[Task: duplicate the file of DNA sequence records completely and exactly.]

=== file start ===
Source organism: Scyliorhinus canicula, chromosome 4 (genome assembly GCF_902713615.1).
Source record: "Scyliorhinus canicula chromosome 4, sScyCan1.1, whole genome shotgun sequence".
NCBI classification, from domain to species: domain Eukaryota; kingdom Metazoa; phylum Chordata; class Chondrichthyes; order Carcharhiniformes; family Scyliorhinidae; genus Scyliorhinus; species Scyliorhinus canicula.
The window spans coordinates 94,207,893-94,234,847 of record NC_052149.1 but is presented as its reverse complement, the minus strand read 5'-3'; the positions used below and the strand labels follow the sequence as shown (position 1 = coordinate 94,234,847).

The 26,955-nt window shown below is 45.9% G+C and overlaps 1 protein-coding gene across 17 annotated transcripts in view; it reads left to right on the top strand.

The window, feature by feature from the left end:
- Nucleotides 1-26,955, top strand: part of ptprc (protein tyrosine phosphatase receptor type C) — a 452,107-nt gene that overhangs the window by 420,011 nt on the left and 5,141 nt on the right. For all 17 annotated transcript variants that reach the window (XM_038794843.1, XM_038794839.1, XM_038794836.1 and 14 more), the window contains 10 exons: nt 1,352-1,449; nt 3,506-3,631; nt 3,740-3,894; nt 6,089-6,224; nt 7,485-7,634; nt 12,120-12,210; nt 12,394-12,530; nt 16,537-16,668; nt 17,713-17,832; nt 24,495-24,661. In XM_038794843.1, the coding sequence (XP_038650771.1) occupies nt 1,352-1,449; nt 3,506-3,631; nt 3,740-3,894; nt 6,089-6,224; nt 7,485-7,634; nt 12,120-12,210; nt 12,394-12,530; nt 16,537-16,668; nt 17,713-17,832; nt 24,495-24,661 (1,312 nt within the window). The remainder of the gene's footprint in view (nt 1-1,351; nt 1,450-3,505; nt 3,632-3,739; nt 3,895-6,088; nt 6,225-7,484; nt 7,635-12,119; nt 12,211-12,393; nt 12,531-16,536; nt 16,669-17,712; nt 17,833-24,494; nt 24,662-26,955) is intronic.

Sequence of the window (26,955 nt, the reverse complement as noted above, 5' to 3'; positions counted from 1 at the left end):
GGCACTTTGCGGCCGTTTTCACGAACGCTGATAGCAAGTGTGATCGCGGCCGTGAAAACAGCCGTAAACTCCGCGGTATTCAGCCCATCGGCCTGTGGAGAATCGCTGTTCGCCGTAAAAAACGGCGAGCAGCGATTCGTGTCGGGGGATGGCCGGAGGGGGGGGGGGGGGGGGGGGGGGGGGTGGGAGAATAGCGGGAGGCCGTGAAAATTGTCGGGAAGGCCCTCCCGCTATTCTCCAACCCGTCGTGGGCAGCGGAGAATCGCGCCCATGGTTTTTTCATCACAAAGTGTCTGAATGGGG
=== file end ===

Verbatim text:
Source organism: Scyliorhinus canicula, chromosome 4 (genome assembly GCF_902713615.1).
Source record: "Scyliorhinus canicula chromosome 4, sScyCan1.1, whole genome shotgun sequence".
NCBI classification, from domain to species: domain Eukaryota; kingdom Metazoa; phylum Chordata; class Chondrichthyes; order Carcharhiniformes; family Scyliorhinidae; genus Scyliorhinus; species Scyliorhinus canicula.
The window spans coordinates 94,207,893-94,234,847 of record NC_052149.1 but is presented as its reverse complement, the minus strand read 5'-3'; the positions used below and the strand labels follow the sequence as shown (position 1 = coordinate 94,234,847).

The 26,955-nt window shown below is 45.9% G+C and overlaps 1 protein-coding gene across 17 annotated transcripts in view; it reads left to right on the top strand.

The window, feature by feature from the left end:
- Nucleotides 1-26,955, top strand: part of ptprc (protein tyrosine phosphatase receptor type C) — a 452,107-nt gene that overhangs the window by 420,011 nt on the left and 5,141 nt on the right. For all 17 annotated transcript variants that reach the window (XM_038794843.1, XM_038794839.1, XM_038794836.1 and 14 more), the window contains 10 exons: nt 1,352-1,449; nt 3,506-3,631; nt 3,740-3,894; nt 6,089-6,224; nt 7,485-7,634; nt 12,120-12,210; nt 12,394-12,530; nt 16,537-16,668; nt 17,713-17,832; nt 24,495-24,661. In XM_038794843.1, the coding sequence (XP_038650771.1) occupies nt 1,352-1,449; nt 3,506-3,631; nt 3,740-3,894; nt 6,089-6,224; nt 7,485-7,634; nt 12,120-12,210; nt 12,394-12,530; nt 16,537-16,668; nt 17,713-17,832; nt 24,495-24,661 (1,312 nt within the window). The remainder of the gene's footprint in view (nt 1-1,351; nt 1,450-3,505; nt 3,632-3,739; nt 3,895-6,088; nt 6,225-7,484; nt 7,635-12,119; nt 12,211-12,393; nt 12,531-16,536; nt 16,669-17,712; nt 17,833-24,494; nt 24,662-26,955) is intronic.

Sequence of the window (26,955 nt, the reverse complement as noted above, 5' to 3'; positions counted from 1 at the left end):
GGCACTTTGCGGCCGTTTTCACGAACGCTGATAGCAAGTGTGATCGCGGCCGTGAAAACAGCCGTAAACTCCGCGGTATTCAGCCCATCGGCCTGTGGAGAATCGCTGTTCGCCGTAAAAAACGGCGAGCAGCGATTCGTGTCGGGGGATGGCCGGAGGGGGGGGGGGGGGGGGGGGGGGGGGTGGGAGAATAGCGGGAGGCCGTGAAAATTGTCGGGAAGGCCCTCCCGCTATTCTCCAACCCGTCGTGGGCAGCGGAGAATCGCGCCCATGGTTTTTTCATCACAAAGTGTCTGAATGGGG